Get inspired by top travel stories, and discover even more reasons to #EnjoyIllinois.
Though Giant City State Park was officially established in 1927, there is evidence of human inhabitants here dating back nearly 10,000 years. Shelter bluffs (rock caves) are worn into the sides of the cliffs, their ceilings still blackened from the fires of the early people who lived inside. On an 80-foot sandstone cliff near the entrance to the park, a portion of a Native American stone wall from the Woodland Period remains. Thought to have been built between 600 and 800 A.D., archaeologists believe it was used as a meeting area or possibly a ceremonial location. The Giant City Stone Fort is now on the National Register of Historic Places.
Fast forward to the early 1800s. The first European settlers moved to the area from Kentucky and Tennessee and began cultivating fruit trees. During the Civil War, soldiers from both the Union and Confederate armies took advantage of the hiding places found in the cliffs and canyons here.
Nestled in the Shawnee National Forest, Giant City State Park was named for the unique impressions made by its massive sandstone structures. Eons of geological faulting and folding have molded a landscape like no other, which is now clothed in lush garments of fern, moss, large flowering mints, hundreds of species of wild flowers and 75-plus varieties of towering trees. Anyone hiking the Giant City Nature Trail, home of the “Giant City Streets” formed 12,000 years ago by huge bluffs of sandstone, is sure to be awed by it.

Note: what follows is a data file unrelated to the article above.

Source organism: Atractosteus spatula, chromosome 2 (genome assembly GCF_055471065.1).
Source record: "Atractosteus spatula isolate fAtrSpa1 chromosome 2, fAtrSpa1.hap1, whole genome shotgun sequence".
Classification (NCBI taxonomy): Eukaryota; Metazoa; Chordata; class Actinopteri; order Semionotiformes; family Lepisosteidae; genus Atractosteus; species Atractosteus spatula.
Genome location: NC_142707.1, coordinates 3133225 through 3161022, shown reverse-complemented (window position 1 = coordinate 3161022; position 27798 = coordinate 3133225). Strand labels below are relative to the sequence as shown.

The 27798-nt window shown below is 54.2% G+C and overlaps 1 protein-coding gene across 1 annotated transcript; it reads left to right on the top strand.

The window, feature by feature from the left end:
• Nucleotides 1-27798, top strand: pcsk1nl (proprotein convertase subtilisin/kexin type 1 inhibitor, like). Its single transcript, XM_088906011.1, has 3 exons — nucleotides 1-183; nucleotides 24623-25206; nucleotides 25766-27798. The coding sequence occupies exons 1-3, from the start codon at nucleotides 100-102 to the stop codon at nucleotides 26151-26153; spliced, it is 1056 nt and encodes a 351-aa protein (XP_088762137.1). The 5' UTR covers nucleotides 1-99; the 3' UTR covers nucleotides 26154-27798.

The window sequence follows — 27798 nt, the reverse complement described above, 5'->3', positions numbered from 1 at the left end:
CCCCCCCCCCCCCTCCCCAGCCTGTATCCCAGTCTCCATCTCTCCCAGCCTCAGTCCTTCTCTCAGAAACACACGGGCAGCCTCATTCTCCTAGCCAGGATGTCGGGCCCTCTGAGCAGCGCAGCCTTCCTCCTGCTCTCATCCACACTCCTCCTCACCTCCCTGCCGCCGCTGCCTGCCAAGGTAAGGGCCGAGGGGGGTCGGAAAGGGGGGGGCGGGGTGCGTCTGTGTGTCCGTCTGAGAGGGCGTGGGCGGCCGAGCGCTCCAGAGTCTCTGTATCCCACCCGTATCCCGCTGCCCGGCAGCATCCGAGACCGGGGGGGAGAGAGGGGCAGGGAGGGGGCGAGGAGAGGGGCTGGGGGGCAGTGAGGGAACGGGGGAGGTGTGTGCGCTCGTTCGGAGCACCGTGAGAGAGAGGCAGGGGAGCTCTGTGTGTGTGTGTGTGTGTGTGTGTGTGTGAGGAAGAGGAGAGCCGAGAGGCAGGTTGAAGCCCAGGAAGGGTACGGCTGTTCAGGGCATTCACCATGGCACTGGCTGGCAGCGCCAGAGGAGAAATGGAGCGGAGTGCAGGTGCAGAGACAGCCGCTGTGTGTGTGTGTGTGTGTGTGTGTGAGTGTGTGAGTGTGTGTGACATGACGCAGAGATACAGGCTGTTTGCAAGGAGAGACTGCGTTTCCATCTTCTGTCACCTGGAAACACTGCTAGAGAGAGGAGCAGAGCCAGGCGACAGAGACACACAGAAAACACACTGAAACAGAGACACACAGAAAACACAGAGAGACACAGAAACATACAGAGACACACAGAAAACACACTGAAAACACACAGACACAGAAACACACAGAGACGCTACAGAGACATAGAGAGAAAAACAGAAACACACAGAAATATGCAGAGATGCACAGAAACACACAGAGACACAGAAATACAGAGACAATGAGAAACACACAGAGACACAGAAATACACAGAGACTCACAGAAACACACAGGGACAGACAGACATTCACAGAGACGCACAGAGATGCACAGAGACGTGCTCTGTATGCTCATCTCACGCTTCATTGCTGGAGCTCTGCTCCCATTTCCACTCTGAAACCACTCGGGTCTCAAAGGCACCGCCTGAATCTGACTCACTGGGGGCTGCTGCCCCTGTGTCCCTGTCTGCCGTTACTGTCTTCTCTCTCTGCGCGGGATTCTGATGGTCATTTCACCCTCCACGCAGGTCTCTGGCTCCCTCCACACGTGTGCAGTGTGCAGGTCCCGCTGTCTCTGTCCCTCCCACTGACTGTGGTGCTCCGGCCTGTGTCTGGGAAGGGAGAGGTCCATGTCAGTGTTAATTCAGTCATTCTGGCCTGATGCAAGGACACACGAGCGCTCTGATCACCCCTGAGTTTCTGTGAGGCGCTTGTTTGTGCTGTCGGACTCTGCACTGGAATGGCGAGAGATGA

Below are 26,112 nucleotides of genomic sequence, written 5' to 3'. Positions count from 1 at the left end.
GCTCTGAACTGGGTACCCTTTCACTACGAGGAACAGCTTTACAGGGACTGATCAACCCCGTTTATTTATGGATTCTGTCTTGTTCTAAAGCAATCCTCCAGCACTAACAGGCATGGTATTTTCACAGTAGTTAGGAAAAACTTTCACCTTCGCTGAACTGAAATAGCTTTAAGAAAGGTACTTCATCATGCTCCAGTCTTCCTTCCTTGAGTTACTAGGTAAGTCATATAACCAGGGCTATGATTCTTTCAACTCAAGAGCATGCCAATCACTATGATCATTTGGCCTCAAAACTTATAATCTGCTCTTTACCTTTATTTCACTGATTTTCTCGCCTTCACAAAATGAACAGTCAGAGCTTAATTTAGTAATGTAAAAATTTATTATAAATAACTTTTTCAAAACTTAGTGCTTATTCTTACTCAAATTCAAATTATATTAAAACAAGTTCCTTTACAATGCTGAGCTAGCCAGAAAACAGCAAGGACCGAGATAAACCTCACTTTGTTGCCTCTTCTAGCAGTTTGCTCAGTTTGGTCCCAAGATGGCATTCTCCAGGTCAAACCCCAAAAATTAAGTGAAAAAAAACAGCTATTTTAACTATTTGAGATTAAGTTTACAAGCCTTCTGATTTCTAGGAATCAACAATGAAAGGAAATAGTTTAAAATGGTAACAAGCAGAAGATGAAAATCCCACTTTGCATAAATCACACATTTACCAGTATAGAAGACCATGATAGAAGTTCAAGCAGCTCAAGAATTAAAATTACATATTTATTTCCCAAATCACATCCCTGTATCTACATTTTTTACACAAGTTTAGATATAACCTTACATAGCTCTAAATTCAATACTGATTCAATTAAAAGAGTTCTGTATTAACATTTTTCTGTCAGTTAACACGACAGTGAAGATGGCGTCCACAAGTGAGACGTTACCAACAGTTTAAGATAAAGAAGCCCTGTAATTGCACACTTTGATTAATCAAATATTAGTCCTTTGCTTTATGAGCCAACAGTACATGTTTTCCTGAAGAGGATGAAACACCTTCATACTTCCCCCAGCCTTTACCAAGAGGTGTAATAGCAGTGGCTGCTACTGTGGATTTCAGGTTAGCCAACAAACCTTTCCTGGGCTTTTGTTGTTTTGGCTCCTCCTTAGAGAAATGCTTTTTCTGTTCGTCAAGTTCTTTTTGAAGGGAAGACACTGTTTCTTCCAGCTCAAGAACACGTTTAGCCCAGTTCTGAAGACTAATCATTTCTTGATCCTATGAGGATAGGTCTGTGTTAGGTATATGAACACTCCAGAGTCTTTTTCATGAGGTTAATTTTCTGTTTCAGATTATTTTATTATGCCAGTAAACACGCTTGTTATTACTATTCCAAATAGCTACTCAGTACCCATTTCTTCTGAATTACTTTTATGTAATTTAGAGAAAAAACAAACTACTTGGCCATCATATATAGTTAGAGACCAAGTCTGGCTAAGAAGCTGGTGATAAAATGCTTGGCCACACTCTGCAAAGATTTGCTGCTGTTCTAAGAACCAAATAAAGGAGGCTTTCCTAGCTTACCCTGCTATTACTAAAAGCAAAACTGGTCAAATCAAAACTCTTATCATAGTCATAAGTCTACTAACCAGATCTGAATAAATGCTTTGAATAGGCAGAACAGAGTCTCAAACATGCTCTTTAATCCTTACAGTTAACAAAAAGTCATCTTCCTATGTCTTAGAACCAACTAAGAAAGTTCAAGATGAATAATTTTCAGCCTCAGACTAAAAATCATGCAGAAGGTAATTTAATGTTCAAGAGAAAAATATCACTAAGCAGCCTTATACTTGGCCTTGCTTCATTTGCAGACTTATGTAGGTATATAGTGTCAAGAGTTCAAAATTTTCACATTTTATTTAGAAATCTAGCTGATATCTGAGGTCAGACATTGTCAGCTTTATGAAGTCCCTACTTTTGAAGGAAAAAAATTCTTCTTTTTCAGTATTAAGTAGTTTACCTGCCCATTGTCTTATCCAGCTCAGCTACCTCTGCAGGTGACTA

Soon after the state of Illinois acquired Giant City State Park in 1927, the Great Depression began. To bring jobs to the unemployed, the Civilian Conservation Corps hired men to construct a lodge and 12 overnight cabins on the highest point in the park. The group was also charged with building the furniture inside the lodge. Because the resulting product was such high quality, the same men were later commissioned to build furniture for the Pere Marquette State Park lodge. The lodge and cabins at Giant City State Park are now listed on the National Register of Historic Places.
Today, the Giant City Visitor Center greets visitors with interpretive displays on the geology, plants, animals, and history of the park. Camping, hiking, rock climbing, rappelling, horseback riding, fishing, and seasonal hunting are all popular activities at park.
After a day of active fun, visitors can relax in the rustic beauty of the Giant City Lodge, featuring three types of cabins, the Bald Knob dining room, the gift shop, lounge, and outdoor swimming pool.
Cover photo credit: bekahaderson._ via Instagram